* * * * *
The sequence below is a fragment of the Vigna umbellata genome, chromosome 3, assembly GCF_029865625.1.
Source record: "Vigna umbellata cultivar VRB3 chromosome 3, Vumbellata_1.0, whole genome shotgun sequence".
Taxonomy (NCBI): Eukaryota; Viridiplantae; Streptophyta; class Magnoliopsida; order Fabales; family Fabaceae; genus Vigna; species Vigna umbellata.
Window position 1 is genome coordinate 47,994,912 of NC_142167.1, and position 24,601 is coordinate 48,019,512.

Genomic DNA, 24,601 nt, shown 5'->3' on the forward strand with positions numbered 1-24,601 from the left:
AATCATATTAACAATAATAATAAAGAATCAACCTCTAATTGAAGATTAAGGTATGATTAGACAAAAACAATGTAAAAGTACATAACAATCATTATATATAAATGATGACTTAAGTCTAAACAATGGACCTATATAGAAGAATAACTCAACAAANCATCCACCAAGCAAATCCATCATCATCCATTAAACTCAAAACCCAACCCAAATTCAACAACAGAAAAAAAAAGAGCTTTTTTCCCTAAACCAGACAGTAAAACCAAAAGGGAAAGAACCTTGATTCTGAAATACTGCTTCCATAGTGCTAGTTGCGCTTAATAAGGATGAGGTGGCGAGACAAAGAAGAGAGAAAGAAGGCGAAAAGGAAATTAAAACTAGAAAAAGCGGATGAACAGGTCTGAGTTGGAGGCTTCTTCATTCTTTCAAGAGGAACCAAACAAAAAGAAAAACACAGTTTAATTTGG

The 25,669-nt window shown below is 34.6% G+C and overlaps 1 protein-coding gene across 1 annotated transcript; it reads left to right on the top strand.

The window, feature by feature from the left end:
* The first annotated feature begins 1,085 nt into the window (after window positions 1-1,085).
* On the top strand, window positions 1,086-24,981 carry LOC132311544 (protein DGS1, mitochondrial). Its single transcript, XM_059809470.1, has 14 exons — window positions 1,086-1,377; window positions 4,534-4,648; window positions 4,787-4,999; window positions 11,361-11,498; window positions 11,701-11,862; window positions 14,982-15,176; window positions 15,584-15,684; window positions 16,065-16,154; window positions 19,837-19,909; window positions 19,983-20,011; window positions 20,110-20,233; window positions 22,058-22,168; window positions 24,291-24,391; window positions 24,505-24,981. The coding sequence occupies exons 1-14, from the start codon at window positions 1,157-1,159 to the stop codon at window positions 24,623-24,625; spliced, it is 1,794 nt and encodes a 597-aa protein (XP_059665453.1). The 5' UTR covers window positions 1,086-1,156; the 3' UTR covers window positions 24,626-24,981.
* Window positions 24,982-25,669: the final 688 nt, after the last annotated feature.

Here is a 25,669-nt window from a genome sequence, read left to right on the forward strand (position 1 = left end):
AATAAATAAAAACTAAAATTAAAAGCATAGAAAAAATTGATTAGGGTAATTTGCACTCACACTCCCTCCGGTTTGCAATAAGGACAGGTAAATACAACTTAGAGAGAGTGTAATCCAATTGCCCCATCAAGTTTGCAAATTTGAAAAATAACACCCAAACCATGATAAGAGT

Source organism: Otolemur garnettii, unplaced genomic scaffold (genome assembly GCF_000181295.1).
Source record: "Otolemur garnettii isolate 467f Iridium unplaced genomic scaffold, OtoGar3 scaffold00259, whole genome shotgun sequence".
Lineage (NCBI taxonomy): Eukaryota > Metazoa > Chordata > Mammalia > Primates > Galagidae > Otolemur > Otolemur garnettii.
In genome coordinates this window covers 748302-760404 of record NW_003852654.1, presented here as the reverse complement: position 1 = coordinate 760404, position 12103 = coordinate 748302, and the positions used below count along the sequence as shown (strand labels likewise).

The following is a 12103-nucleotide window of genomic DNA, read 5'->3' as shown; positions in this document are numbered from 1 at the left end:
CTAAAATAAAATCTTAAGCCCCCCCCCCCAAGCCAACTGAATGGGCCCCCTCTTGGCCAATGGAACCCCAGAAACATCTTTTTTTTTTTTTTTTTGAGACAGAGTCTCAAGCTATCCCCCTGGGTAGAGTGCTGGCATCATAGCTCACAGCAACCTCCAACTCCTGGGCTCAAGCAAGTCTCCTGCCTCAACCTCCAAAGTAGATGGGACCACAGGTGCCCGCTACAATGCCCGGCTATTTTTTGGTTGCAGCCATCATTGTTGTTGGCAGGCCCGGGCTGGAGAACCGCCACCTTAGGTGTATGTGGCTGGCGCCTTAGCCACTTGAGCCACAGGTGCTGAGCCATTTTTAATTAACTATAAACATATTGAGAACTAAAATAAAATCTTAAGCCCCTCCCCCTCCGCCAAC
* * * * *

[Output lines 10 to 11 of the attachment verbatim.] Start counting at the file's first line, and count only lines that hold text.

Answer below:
* On the top strand, window positions 1,086-24,981 carry LOC132311544 (protein DGS1, mitochondrial). Its single transcript, XM_059809470.1, has 14 exons — window positions 1,086-1,377; window positions 4,534-4,648; window positions 4,787-4,999; window positions 11,361-11,498; window positions 11,701-11,862; window positions 14,982-15,176; window positions 15,584-15,684; window positions 16,065-16,154; window positions 19,837-19,909; window positions 19,983-20,011; window positions 20,110-20,233; window positions 22,058-22,168; window positions 24,291-24,391; window positions 24,505-24,981. The coding sequence occupies exons 1-14, from the start codon at window positions 1,157-1,159 to the stop codon at window positions 24,623-24,625; spliced, it is 1,794 nt and encodes a 597-aa protein (XP_059665453.1). The 5' UTR covers window positions 1,086-1,156; the 3' UTR covers window positions 24,626-24,981.
* Window positions 24,982-25,669: the final 688 nt, after the last annotated feature.